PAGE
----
Tag Archives: Fascism

24th February: Twilight of Democracy

On Wednesday 24th February, we will discuss “New Years Eve” and “How Demagogues Win” – the first two chapters of Anne Applebaum’s 2020 book “Twilight of Democracy”. Download the chapters via the link below. As ever, it’s great if people are able to read more of the book than the focus text, which we have picked primarily because it is freely available. Chas de Whalley, a regular attendee who recommended the book, will introduce it for us and place the chapters we will discuss in context.

This is an online event, which will be held from 7.30-9.30pm via Zoom. For Zoom details, which we keep private to group members, please contact us. Stroud Radical Reading Group events are free to attend. Please contact us about any accessibility requirements. We aim to make the sessions a welcoming space for anyone interested in the topic, you do not need to have a university education or have ever been to a reading group before, and we even welcome people who have not read the text but would like to listen! Please contact us if you have any questions.

Twilight of Democracy: The Failure of Politics and the Parting of Friends” (or, in the US “The Seductive Lure of Authoritarianism“) discusses democratic decline and the rise of right-wing populist politics with authoritarian tendencies in Poland, the United Kingdom and the United States. You can buy Twilight of Democracy from Hive for £12.65 (reduced from £16.99) and Stroud Bookshop or the Yellow Lighted Bookshop will surely be able to order it in for you.

“When politics becomes polarized, which side do you back?

If you are a journalist, an intellectual, a civic leader, how do you deal with the re-emergence of authoritarian or nationalist ideas in your country?

When your leaders appropriate history, or pedal conspiracies, or eviscerate the media and the judiciary, do you go along with it?

Twilight of Democracy is an essay that combines the personal and the political in an original way and brings a fresh understanding to the dynamics of public life in Europe and America, both now and in the recent past.”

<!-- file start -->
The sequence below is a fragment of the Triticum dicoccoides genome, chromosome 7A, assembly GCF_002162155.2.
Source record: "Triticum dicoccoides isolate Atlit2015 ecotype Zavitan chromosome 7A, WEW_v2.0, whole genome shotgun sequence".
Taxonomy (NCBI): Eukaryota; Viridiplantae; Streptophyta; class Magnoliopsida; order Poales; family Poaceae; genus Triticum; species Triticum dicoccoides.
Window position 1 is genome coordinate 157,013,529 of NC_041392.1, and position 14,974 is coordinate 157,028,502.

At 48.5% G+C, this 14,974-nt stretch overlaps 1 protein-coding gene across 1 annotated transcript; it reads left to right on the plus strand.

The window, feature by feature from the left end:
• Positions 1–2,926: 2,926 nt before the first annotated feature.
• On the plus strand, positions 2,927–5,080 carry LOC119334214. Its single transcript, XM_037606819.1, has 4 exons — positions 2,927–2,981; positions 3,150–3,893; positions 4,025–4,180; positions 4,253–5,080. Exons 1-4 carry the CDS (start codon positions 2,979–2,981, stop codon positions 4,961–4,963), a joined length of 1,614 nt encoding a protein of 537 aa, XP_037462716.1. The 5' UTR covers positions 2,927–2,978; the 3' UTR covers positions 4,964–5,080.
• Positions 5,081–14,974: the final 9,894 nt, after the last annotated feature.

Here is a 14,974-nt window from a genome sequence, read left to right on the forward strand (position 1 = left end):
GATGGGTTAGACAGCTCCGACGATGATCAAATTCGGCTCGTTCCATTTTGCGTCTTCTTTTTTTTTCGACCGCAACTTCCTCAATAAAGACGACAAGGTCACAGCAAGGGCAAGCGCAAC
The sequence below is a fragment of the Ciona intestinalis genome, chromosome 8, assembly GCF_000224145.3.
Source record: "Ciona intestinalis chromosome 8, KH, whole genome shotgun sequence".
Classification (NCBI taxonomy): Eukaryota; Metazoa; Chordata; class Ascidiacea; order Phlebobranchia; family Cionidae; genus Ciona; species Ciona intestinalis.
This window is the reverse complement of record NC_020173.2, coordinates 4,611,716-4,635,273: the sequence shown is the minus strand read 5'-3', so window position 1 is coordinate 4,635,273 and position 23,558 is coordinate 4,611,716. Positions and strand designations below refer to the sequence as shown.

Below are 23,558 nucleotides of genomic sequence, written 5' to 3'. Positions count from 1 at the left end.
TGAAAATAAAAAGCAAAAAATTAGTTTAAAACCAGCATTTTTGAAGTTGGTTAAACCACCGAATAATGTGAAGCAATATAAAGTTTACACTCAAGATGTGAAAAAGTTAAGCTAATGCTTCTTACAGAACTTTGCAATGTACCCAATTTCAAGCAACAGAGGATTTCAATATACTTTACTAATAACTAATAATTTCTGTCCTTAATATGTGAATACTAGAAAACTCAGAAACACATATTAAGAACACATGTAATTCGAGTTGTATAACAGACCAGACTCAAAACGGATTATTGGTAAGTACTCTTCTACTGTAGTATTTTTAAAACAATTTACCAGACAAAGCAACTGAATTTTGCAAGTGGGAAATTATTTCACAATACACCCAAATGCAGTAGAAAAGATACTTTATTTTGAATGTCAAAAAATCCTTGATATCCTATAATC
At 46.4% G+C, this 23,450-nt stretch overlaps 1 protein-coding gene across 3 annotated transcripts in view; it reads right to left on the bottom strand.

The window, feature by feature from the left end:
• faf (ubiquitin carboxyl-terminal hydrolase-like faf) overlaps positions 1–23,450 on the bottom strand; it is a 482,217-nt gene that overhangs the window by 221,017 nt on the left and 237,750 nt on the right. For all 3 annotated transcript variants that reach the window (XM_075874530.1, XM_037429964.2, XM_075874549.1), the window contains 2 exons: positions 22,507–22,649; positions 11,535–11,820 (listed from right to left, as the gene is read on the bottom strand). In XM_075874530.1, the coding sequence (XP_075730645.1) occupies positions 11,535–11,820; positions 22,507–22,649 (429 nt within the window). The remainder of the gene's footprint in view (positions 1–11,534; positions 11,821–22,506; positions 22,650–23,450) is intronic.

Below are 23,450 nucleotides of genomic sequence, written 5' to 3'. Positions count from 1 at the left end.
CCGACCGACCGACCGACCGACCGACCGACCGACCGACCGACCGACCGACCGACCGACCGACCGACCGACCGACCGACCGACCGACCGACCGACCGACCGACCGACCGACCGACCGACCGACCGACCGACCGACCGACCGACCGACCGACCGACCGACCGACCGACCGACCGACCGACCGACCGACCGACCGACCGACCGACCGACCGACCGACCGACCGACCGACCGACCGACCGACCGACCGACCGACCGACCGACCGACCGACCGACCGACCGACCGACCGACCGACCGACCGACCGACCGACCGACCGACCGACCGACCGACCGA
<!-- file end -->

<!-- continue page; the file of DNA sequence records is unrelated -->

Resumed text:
– From the Publisher’s webpage (Penguin Books)

If you prefer to engage through audio, you can listen to a 50 minute Talking Politics podcast with the author discussing the book. This looks at Poland, Trump and Brexit, Hungary and Spain – asking the questions “What explains the prevalence of conspiracy theories in contemporary politics? Why are so many conservatives drawn to the politics of despair? Is history really circular? And is democracy doomed?”

Anne Applebaum is the author of the 2004 Pullitzer Prize-winning “Gulag: A History”, Iron Curtain: The Crushing of Eastern Europe” (2012), “Between East and West: Across the Borderlands of Europe” (1994), and “Red Famine: Stalin’s War on Ukraine” (2017). She is a historian and journalist (at one time on the editorial board of the Washington Post, she now writes for The Atlantic). She was born in America and has been a Polish citizen since 2013 (she is married to Radosław Sikorski, who has been Poland’s Defence Minister, and Foreign Minister).

27th January 2021: Holocaust Memorial Day – Silent Starry Night by Alain Brossat and Sylvia Klingberg

This is an online event, which will be held from 7.30-9.30pm on Wednesday 27th January, via Zoom. For Zoom details, which we keep private to group members, please contact us.

27 January marks the anniversary of the liberation of Auschwitz-Birkenau, the largest Nazi death camp. Holocaust Memorial Day (HMD) is held each year on this date. The theme for HMD 2021is “Be the light in the darkness” and it encourages everyone to take action to ‘be the light’.